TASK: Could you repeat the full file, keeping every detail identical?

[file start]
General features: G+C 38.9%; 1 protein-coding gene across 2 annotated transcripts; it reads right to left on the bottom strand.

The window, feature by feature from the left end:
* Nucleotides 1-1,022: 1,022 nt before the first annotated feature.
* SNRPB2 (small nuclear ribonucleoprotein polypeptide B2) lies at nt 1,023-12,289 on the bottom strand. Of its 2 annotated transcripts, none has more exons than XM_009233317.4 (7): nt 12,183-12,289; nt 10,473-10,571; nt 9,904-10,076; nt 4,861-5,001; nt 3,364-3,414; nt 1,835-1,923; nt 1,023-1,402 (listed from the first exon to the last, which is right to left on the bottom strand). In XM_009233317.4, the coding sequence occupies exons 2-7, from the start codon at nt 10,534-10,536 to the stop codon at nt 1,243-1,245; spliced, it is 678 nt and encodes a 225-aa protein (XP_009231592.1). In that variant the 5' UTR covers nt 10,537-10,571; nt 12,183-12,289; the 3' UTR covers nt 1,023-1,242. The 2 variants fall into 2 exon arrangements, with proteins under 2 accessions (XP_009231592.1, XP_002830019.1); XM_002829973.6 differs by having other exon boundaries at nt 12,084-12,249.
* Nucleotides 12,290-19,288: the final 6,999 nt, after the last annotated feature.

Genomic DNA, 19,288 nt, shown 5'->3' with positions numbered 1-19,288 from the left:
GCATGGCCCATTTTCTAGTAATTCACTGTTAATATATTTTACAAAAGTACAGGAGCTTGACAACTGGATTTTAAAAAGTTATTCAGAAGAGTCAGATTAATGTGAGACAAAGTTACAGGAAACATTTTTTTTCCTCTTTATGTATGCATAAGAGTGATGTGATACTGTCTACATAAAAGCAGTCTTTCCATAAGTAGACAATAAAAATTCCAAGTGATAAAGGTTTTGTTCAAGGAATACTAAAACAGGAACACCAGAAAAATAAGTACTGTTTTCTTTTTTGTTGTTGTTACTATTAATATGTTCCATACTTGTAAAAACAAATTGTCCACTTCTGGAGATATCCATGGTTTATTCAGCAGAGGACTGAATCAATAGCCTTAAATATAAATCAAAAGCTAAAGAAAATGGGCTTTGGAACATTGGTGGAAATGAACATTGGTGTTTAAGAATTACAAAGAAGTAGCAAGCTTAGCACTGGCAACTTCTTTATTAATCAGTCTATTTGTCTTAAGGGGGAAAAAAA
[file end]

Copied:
General features: G+C 38.9%; 1 protein-coding gene across 2 annotated transcripts; it reads right to left on the bottom strand.

The window, feature by feature from the left end:
* Nucleotides 1-1,022: 1,022 nt before the first annotated feature.
* SNRPB2 (small nuclear ribonucleoprotein polypeptide B2) lies at nt 1,023-12,289 on the bottom strand. Of its 2 annotated transcripts, none has more exons than XM_009233317.4 (7): nt 12,183-12,289; nt 10,473-10,571; nt 9,904-10,076; nt 4,861-5,001; nt 3,364-3,414; nt 1,835-1,923; nt 1,023-1,402 (listed from the first exon to the last, which is right to left on the bottom strand). In XM_009233317.4, the coding sequence occupies exons 2-7, from the start codon at nt 10,534-10,536 to the stop codon at nt 1,243-1,245; spliced, it is 678 nt and encodes a 225-aa protein (XP_009231592.1). In that variant the 5' UTR covers nt 10,537-10,571; nt 12,183-12,289; the 3' UTR covers nt 1,023-1,242. The 2 variants fall into 2 exon arrangements, with proteins under 2 accessions (XP_009231592.1, XP_002830019.1); XM_002829973.6 differs by having other exon boundaries at nt 12,084-12,249.
* Nucleotides 12,290-19,288: the final 6,999 nt, after the last annotated feature.

Genomic DNA, 19,288 nt, shown 5'->3' with positions numbered 1-19,288 from the left:
GCATGGCCCATTTTCTAGTAATTCACTGTTAATATATTTTACAAAAGTACAGGAGCTTGACAACTGGATTTTAAAAAGTTATTCAGAAGAGTCAGATTAATGTGAGACAAAGTTACAGGAAACATTTTTTTTCCTCTTTATGTATGCATAAGAGTGATGTGATACTGTCTACATAAAAGCAGTCTTTCCATAAGTAGACAATAAAAATTCCAAGTGATAAAGGTTTTGTTCAAGGAATACTAAAACAGGAACACCAGAAAAATAAGTACTGTTTTCTTTTTTGTTGTTGTTACTATTAATATGTTCCATACTTGTAAAAACAAATTGTCCACTTCTGGAGATATCCATGGTTTATTCAGCAGAGGACTGAATCAATAGCCTTAAATATAAATCAAAAGCTAAAGAAAATGGGCTTTGGAACATTGGTGGAAATGAACATTGGTGTTTAAGAATTACAAAGAAGTAGCAAGCTTAGCACTGGCAACTTCTTTATTAATCAGTCTATTTGTCTTAAGGGGGAAAAAAA